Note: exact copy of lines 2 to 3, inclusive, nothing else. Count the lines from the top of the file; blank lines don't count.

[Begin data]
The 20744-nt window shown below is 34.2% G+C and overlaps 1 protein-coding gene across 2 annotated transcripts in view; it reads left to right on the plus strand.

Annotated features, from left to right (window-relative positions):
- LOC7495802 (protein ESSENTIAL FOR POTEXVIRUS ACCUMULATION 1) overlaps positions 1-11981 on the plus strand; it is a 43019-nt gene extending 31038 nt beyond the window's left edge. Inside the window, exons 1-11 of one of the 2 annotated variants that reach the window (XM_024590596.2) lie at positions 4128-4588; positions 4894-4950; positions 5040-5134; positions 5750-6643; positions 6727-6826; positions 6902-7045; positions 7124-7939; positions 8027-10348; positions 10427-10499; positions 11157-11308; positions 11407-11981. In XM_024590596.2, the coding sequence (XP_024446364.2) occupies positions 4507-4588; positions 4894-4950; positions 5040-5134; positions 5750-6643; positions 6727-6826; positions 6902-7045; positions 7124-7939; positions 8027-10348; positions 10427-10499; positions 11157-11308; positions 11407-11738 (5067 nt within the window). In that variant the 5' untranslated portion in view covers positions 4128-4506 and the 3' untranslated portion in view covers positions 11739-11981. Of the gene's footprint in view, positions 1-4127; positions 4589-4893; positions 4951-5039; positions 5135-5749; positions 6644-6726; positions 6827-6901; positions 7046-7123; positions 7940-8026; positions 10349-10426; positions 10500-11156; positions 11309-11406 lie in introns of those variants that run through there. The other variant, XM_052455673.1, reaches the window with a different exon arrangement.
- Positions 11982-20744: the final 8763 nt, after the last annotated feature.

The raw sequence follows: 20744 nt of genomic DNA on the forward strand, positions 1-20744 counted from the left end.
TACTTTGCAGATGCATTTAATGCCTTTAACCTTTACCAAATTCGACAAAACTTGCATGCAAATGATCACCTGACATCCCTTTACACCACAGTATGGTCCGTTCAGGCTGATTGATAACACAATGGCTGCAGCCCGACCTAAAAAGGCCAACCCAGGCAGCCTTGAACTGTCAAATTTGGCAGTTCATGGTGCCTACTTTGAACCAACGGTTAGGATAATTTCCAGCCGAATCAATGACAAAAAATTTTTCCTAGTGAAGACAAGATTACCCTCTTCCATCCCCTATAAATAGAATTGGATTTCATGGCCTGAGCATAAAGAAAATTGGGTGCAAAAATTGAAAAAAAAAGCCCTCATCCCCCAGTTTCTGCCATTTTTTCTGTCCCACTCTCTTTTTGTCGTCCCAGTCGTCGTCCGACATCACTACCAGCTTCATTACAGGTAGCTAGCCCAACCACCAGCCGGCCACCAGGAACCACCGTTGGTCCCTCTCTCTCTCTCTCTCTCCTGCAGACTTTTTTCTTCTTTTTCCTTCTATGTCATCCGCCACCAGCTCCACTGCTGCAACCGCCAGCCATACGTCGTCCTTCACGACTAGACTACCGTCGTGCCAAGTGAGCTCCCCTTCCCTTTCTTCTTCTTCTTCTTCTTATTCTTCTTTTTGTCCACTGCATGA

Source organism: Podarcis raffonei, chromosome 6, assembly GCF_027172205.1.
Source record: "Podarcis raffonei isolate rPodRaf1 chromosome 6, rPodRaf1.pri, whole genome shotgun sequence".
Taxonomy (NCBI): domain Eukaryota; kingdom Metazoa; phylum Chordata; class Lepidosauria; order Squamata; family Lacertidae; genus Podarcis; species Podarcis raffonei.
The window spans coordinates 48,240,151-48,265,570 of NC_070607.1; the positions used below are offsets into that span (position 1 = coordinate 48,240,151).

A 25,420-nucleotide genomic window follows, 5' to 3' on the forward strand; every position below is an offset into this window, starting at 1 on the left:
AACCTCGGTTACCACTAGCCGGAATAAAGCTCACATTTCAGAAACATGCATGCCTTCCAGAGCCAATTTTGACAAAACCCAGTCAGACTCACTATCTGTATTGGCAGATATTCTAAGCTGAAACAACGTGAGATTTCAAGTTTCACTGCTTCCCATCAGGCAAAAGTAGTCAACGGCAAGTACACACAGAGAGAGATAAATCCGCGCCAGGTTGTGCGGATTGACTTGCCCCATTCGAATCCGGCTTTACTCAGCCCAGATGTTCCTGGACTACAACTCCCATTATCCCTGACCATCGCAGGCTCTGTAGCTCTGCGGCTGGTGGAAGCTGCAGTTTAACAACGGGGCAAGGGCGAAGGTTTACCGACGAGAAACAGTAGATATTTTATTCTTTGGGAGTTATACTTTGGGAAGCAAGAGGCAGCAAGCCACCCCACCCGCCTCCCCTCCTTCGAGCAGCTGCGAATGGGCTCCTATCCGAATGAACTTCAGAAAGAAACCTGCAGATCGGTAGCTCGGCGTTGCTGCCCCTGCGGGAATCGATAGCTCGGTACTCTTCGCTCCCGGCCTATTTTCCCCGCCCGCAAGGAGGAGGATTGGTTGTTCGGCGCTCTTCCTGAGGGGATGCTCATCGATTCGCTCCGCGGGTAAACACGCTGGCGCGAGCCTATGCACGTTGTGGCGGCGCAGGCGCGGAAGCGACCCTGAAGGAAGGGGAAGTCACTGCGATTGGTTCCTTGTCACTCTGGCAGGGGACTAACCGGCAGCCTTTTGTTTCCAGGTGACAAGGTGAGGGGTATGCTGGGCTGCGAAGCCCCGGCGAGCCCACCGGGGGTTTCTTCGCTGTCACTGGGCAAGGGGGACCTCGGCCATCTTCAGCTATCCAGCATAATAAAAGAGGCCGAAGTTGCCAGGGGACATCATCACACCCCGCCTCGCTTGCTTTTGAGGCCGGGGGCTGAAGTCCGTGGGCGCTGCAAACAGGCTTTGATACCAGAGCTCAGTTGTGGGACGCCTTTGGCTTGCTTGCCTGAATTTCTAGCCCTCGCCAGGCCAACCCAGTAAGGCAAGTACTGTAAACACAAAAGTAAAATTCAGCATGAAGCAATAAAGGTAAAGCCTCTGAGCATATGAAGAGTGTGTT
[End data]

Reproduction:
Annotated features, from left to right (window-relative positions):
- LOC7495802 (protein ESSENTIAL FOR POTEXVIRUS ACCUMULATION 1) overlaps positions 1-11981 on the plus strand; it is a 43019-nt gene extending 31038 nt beyond the window's left edge. Inside the window, exons 1-11 of one of the 2 annotated variants that reach the window (XM_024590596.2) lie at positions 4128-4588; positions 4894-4950; positions 5040-5134; positions 5750-6643; positions 6727-6826; positions 6902-7045; positions 7124-7939; positions 8027-10348; positions 10427-10499; positions 11157-11308; positions 11407-11981. In XM_024590596.2, the coding sequence (XP_024446364.2) occupies positions 4507-4588; positions 4894-4950; positions 5040-5134; positions 5750-6643; positions 6727-6826; positions 6902-7045; positions 7124-7939; positions 8027-10348; positions 10427-10499; positions 11157-11308; positions 11407-11738 (5067 nt within the window). In that variant the 5' untranslated portion in view covers positions 4128-4506 and the 3' untranslated portion in view covers positions 11739-11981. Of the gene's footprint in view, positions 1-4127; positions 4589-4893; positions 4951-5039; positions 5135-5749; positions 6644-6726; positions 6827-6901; positions 7046-7123; positions 7940-8026; positions 10349-10426; positions 10500-11156; positions 11309-11406 lie in introns of those variants that run through there. The other variant, XM_052455673.1, reaches the window with a different exon arrangement.